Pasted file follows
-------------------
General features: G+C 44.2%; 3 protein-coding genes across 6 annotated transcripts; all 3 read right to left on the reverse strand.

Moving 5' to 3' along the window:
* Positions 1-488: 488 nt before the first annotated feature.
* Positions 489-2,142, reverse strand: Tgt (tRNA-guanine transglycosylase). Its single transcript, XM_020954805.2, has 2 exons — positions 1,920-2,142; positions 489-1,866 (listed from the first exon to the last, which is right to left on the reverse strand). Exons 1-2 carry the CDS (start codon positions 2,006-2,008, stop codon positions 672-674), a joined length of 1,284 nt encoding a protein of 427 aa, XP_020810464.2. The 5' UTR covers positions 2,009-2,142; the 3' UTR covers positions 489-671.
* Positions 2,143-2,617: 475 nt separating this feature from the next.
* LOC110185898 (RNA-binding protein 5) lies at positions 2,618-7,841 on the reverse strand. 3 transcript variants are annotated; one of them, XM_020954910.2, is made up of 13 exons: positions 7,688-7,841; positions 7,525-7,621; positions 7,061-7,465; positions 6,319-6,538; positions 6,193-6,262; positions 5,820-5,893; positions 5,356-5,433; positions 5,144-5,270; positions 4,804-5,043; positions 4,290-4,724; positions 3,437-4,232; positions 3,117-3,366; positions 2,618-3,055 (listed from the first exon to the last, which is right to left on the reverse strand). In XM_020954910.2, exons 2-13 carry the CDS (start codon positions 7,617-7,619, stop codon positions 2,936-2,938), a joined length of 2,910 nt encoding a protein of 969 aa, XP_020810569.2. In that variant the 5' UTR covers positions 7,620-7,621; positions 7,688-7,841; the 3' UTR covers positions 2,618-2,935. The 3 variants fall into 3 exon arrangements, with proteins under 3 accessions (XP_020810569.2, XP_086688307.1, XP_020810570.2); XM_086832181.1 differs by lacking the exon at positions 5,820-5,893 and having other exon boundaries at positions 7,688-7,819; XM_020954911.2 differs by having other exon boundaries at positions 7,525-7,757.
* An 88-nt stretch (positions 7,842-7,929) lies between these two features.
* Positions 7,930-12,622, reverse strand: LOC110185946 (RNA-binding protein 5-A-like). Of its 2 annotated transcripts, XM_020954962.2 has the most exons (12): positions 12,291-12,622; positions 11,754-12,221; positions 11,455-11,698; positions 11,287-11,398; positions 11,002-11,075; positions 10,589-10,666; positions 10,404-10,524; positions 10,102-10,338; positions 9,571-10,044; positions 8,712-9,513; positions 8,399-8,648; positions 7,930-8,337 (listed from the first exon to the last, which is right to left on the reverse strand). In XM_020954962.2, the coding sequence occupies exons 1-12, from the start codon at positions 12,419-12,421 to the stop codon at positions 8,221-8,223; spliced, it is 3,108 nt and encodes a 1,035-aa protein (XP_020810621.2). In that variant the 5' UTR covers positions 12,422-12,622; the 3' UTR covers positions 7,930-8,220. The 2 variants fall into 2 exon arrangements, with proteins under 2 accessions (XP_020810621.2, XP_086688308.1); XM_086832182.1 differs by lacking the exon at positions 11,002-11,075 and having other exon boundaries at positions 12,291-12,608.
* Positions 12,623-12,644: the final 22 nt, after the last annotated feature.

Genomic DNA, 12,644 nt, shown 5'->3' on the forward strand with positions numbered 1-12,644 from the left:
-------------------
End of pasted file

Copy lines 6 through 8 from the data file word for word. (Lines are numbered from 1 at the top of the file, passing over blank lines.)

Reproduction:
* LOC110185898 (RNA-binding protein 5) lies at positions 2,618-7,841 on the reverse strand. 3 transcript variants are annotated; one of them, XM_020954910.2, is made up of 13 exons: positions 7,688-7,841; positions 7,525-7,621; positions 7,061-7,465; positions 6,319-6,538; positions 6,193-6,262; positions 5,820-5,893; positions 5,356-5,433; positions 5,144-5,270; positions 4,804-5,043; positions 4,290-4,724; positions 3,437-4,232; positions 3,117-3,366; positions 2,618-3,055 (listed from the first exon to the last, which is right to left on the reverse strand). In XM_020954910.2, exons 2-13 carry the CDS (start codon positions 7,617-7,619, stop codon positions 2,936-2,938), a joined length of 2,910 nt encoding a protein of 969 aa, XP_020810569.2. In that variant the 5' UTR covers positions 7,620-7,621; positions 7,688-7,841; the 3' UTR covers positions 2,618-2,935. The 3 variants fall into 3 exon arrangements, with proteins under 3 accessions (XP_020810569.2, XP_086688307.1, XP_020810570.2); XM_086832181.1 differs by lacking the exon at positions 5,820-5,893 and having other exon boundaries at positions 7,688-7,819; XM_020954911.2 differs by having other exon boundaries at positions 7,525-7,757.
* An 88-nt stretch (positions 7,842-7,929) lies between these two features.
* Positions 7,930-12,622, reverse strand: LOC110185946 (RNA-binding protein 5-A-like). Of its 2 annotated transcripts, XM_020954962.2 has the most exons (12): positions 12,291-12,622; positions 11,754-12,221; positions 11,455-11,698; positions 11,287-11,398; positions 11,002-11,075; positions 10,589-10,666; positions 10,404-10,524; positions 10,102-10,338; positions 9,571-10,044; positions 8,712-9,513; positions 8,399-8,648; positions 7,930-8,337 (listed from the first exon to the last, which is right to left on the reverse strand). In XM_020954962.2, the coding sequence occupies exons 1-12, from the start codon at positions 12,419-12,421 to the stop codon at positions 8,221-8,223; spliced, it is 3,108 nt and encodes a 1,035-aa protein (XP_020810621.2). In that variant the 5' UTR covers positions 12,422-12,622; the 3' UTR covers positions 7,930-8,220. The 2 variants fall into 2 exon arrangements, with proteins under 2 accessions (XP_020810621.2, XP_086688308.1); XM_086832182.1 differs by lacking the exon at positions 11,002-11,075 and having other exon boundaries at positions 12,291-12,608.